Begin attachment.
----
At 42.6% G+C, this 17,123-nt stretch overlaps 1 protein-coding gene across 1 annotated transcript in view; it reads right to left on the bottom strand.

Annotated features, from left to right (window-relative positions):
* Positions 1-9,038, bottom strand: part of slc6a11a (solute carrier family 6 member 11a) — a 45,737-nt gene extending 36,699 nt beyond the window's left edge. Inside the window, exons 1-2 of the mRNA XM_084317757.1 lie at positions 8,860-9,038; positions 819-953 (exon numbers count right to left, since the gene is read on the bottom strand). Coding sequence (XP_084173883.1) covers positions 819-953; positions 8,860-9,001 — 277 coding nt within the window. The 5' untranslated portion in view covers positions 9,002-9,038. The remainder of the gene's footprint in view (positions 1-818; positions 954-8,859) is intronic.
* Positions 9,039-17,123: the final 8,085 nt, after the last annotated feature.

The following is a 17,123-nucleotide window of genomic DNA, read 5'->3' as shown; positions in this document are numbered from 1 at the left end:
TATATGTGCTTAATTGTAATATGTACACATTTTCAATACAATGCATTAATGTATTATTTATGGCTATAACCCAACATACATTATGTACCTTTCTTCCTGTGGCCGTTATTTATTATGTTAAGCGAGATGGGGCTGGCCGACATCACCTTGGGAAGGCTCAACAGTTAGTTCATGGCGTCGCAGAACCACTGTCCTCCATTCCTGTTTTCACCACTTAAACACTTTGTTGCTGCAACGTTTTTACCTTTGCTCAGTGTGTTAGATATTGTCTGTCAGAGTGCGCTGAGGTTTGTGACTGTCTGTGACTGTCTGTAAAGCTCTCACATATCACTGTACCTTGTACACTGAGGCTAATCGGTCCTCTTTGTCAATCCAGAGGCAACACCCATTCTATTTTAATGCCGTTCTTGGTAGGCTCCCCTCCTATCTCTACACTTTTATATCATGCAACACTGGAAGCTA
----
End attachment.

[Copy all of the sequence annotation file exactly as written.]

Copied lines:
At 42.6% G+C, this 17,123-nt stretch overlaps 1 protein-coding gene across 1 annotated transcript in view; it reads right to left on the bottom strand.

Annotated features, from left to right (window-relative positions):
* Positions 1-9,038, bottom strand: part of slc6a11a (solute carrier family 6 member 11a) — a 45,737-nt gene extending 36,699 nt beyond the window's left edge. Inside the window, exons 1-2 of the mRNA XM_084317757.1 lie at positions 8,860-9,038; positions 819-953 (exon numbers count right to left, since the gene is read on the bottom strand). Coding sequence (XP_084173883.1) covers positions 819-953; positions 8,860-9,001 — 277 coding nt within the window. The 5' untranslated portion in view covers positions 9,002-9,038. The remainder of the gene's footprint in view (positions 1-818; positions 954-8,859) is intronic.
* Positions 9,039-17,123: the final 8,085 nt, after the last annotated feature.

The following is a 17,123-nucleotide window of genomic DNA, read 5'->3' as shown; positions in this document are numbered from 1 at the left end:
TATATGTGCTTAATTGTAATATGTACACATTTTCAATACAATGCATTAATGTATTATTTATGGCTATAACCCAACATACATTATGTACCTTTCTTCCTGTGGCCGTTATTTATTATGTTAAGCGAGATGGGGCTGGCCGACATCACCTTGGGAAGGCTCAACAGTTAGTTCATGGCGTCGCAGAACCACTGTCCTCCATTCCTGTTTTCACCACTTAAACACTTTGTTGCTGCAACGTTTTTACCTTTGCTCAGTGTGTTAGATATTGTCTGTCAGAGTGCGCTGAGGTTTGTGACTGTCTGTGACTGTCTGTAAAGCTCTCACATATCACTGTACCTTGTACACTGAGGCTAATCGGTCCTCTTTGTCAATCCAGAGGCAACACCCATTCTATTTTAATGCCGTTCTTGGTAGGCTCCCCTCCTATCTCTACACTTTTATATCATGCAACACTGGAAGCTA